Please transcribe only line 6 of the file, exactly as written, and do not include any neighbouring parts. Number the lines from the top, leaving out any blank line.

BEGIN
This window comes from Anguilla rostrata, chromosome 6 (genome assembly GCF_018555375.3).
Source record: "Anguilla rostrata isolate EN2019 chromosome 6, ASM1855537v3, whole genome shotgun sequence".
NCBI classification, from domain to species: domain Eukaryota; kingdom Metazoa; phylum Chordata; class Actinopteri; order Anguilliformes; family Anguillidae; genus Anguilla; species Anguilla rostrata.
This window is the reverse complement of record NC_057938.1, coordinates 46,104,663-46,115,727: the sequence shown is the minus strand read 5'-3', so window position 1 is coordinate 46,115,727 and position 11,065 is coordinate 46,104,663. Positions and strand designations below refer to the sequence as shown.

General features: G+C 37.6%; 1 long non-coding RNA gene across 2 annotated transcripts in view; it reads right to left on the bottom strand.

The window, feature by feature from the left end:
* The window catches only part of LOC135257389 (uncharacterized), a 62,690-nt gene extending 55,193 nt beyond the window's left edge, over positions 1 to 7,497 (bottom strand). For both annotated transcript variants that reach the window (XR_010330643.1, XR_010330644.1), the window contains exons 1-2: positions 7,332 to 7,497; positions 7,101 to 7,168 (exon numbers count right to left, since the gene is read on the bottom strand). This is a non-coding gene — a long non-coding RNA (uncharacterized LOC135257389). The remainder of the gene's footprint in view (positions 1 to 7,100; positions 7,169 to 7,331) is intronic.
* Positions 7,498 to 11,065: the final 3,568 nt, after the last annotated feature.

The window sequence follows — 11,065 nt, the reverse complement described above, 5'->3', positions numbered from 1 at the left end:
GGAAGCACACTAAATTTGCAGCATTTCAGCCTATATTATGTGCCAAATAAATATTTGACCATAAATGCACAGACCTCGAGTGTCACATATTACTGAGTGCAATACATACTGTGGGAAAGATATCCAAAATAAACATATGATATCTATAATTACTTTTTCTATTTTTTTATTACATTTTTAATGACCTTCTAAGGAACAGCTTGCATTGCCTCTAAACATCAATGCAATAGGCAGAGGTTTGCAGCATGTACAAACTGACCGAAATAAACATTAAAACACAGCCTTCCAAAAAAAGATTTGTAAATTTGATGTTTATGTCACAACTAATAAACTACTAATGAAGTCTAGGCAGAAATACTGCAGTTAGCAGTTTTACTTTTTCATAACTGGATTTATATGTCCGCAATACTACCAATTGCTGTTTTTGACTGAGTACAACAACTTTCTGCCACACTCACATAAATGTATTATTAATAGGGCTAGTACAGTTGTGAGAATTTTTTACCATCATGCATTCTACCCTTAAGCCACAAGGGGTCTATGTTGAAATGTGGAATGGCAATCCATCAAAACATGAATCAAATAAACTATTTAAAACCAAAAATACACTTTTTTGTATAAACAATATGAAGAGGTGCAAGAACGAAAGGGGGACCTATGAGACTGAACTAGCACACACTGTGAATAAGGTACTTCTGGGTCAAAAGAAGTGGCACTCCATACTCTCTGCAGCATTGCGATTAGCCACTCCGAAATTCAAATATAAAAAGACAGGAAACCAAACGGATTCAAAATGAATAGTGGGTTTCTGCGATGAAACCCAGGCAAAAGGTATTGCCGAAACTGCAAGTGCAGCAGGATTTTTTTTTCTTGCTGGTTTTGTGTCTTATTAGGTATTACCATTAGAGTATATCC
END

The window, feature by feature from the left end: